FOLEY: Astronomically. I’m very lucky to call most of them my friends now. And that’s something very few student body presidents around the country are able to do. But here at Clemson, those administrators really care about the students and are very intentional in their relationships with students. It’s been very, very evident throughout my whole term, and it’s been awesome to work with them.
Q: Logan Young, who served as vice president alongside you this past year, will soon be sworn in and take the reins as student body president. What advice have you given her?
FOLEY: Logan has been there from the beginning. Whenever we had this idea to run together. She’s been through it all, seen it all. She’s a rock star. My advice to her is probably the same advice she’d give to herself. The biggest thing I’ve told her as she’s started to come up and go through the whole thing, “If you can take the voice of all the students together, it’s a very powerful thing. If you can get a large group of students and a constituency together behind one issue, you’ll see change with that issue. But if you can’t do that, you’ll have a very hard time.”
Q: What has Clemson meant to you personally, and what does the next chapter have in store for you?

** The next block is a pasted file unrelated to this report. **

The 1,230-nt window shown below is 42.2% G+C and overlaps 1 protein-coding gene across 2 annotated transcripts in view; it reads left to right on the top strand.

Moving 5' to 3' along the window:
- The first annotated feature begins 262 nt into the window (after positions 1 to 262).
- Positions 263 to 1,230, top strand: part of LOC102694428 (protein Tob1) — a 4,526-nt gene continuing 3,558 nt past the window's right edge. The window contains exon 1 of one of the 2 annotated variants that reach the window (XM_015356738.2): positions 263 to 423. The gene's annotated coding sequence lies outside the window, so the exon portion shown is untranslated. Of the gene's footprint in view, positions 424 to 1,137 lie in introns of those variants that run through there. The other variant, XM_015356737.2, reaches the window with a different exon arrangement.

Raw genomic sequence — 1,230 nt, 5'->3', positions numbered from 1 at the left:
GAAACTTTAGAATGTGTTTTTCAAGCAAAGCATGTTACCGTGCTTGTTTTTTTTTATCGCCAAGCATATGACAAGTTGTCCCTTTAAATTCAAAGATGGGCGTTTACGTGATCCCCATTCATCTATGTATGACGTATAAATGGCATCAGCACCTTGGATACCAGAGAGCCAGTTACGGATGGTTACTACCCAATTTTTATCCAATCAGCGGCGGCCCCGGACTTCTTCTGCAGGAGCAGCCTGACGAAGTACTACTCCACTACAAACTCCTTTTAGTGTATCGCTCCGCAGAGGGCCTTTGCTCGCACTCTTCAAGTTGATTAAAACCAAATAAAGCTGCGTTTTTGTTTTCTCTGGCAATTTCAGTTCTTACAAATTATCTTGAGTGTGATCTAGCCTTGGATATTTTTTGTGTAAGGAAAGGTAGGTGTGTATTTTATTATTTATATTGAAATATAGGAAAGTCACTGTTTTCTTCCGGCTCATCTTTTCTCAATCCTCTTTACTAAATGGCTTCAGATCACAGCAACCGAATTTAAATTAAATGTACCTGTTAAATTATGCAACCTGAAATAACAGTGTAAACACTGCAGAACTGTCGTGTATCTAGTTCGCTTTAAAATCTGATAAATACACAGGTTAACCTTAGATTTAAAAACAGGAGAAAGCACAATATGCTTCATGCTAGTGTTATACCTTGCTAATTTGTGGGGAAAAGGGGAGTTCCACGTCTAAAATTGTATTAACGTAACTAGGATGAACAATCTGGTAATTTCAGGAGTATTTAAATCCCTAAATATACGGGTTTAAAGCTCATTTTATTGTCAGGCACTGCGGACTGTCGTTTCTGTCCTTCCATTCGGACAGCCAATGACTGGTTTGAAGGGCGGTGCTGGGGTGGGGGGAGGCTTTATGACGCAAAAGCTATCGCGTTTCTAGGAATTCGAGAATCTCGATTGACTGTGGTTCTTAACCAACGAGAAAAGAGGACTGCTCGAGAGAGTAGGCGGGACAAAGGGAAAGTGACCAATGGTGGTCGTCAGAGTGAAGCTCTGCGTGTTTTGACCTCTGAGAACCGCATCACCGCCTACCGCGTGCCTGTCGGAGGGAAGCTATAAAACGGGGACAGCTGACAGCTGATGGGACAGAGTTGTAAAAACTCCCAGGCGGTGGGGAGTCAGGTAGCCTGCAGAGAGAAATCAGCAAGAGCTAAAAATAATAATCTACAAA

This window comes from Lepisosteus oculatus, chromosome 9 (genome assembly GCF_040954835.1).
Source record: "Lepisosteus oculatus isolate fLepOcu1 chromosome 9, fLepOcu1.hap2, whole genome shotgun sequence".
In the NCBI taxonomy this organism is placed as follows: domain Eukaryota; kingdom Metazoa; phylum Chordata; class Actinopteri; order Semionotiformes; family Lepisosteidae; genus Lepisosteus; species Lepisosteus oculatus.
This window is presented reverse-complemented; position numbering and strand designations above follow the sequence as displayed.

FOLEY: It’s very hard to put into words what Clemson means to me. It’s been a very, very special place. I didn’t realize that until I interned in Orlando my spring semester and studied abroad in Florence, Italy my sophomore year. Both of those were back-to-back and I was gone from Clemson the whole time. I would always call my friends back home and ask about Clemson. They said it was the same as it was 10 minutes ago. That’s when I kind of realized how much I really cared about Clemson. To put it into words is a very hard thing to do. After I leave, Clemson will always be a part of me. In talking about that next chapter, I’m going to enter the private sector and hopefully start working. I have a job in Nashville, Tennessee. Maybe I’ll get back into public service after this, if I see the opportunity arise. But overall, I always want Clemson to be a part of me and I’ll always stay in touch with this experience. Because it is very hard to describe.